Apart from the region you’re driving in, there are also more subtle factors that can affect battery range, such as the weather and the subsequent use of features like climate control. Cold weather, for example, is bound to cause range loss, and that degree of loss differs by model.
To plan optimal routes with all these considerations in mind, navigation capabilities need to be deeply integrated in an EV, according to Wang, who also works on TomTom Digital Cockpit.
While carmakers can easily calculate how much battery is left and linearly determine how long it will last, based on the driver’s past usage, how long the battery will last in reality relies on a lot of factors about the road ahead, which is anything but linear.
“Having a trustworthy navigation system in your EV is the key to efficient routing, as it will tell you how the battery will be used in real time. This has been one of our major areas of focus when designing the TomTom Digital Cockpit as EV-first,” says Wang.
The EV experience also relies on communicating essential information to the driver. To avoid stressing the driver with too much information and ensuring they keep their eyes on the road, information should be presented in different ways.
“In the car, we only want to grab drivers’ attention when it’s absolutely necessary. We want to display information they look at and use other senses to communicate other information that isn’t necessarily visual but that they need to be aware of. For example, we communicate some things only through sound, such as specific sounds to let them know their phone has been paired with the system,” says Wang.
How information is displayed also makes a huge difference to how drivers process it. That's why Meehan thinks it's important to maintain a “flat interface” when designing the UX for EV.
“There shouldn’t be too many layers [to the interface] and that information is easy to access because there are many more settings and a higher degree of personalization to the car that is needed,” he says.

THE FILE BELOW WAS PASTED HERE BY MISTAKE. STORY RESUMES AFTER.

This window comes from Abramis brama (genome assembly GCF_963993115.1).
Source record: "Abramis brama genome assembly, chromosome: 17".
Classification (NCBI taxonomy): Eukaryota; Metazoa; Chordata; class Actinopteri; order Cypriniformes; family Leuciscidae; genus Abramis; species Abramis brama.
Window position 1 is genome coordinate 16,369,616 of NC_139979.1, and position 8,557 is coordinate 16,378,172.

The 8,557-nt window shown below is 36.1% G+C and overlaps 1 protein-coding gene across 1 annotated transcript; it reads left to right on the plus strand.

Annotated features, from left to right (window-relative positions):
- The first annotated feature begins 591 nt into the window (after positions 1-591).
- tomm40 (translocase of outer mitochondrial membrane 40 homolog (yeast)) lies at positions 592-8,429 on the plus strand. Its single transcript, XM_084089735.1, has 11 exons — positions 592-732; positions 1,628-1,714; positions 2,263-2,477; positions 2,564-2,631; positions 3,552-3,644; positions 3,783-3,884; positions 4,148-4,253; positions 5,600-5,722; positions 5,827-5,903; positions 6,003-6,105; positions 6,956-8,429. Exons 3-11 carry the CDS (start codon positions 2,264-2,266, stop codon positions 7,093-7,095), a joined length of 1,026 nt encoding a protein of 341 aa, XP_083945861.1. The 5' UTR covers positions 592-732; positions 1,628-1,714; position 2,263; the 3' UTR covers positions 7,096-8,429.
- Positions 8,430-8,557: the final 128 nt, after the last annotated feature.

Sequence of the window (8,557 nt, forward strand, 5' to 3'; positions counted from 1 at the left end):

He cites the example of visualizing data about charging stations on a map.
“In most cars, it takes three to four [interactions] before a driver can even see which chargers are available, which is something they should be able to see at a glance.”
Another way of ‘flattening’ the experience and making it more cohesive is to “add intelligence through machine learning, making it possible to be more proactive with how data is presented,” Meehan adds.
This would make it possible to identify patterns of behavior specific to each user. For example, if a driver usually charges their car through the night and leaves home with 100% charge every day, it can be safely assumed that they have a home charger. So, when they’re driving home, they won’t need to be reminded to charge on the way. Their digital cockpit could suggest more convenient routes accordingly.Adding intelligence to the EV through machine learning can help tailor UX to user behavior, such as whether or not they have a home charger.
In theory, this should reduce the unique stress and anxiety of newly driving an EV and improve the experience as time goes by and the car becomes more accustomed to its owner’s lifestyle. As machine learning and AI understand driver needs better, this can be fed back to UX developers to inform research, iterative improvements and updates, so that the in-vehicle experience continues to feel fresh even as the car’s hardware ages.
The lifespan of an EV is already decently long, but that then creates the need for ‘future-proof’ cars that stand the test of time.
“As designers, we need to ensure that EVs are equipped to keep up with the speed at which new technology is rolled out. We should be able to offer incremental updates of the experience based on the different technology available as well as the needs of the customers at different points of time,” says Wang.
It’s painfully simple, but it seems one of the keys to increasing EV adoption lies in designing electric cars so that drivers feel as comfortable as possible while using them.
In the quest for unique experiences, designers often forget that at the end of the day, drivers need a vehicle that gets them to their destination safely and on time. This is the objective that drives Meehan and Wang.
“We test our initial designs online with people from different backgrounds, ages and regions to really understand how the interface comes across to them and how they use it,” says Wang. “Next, we conduct user testing via simulators. And finally, we conduct on-road driving tests. Our interactive testing efforts help us learn and improve the user experience.”
As more carmakers amp up their electrification efforts, UX designers have the opportunity to fuel innovation in the automotive industry that benefits drivers.
“We need to strike the right balance between how existing technology can assist users and what new technology is required to solve problems. That’s why UX designers must act as bridges between carmakers and users,” she says.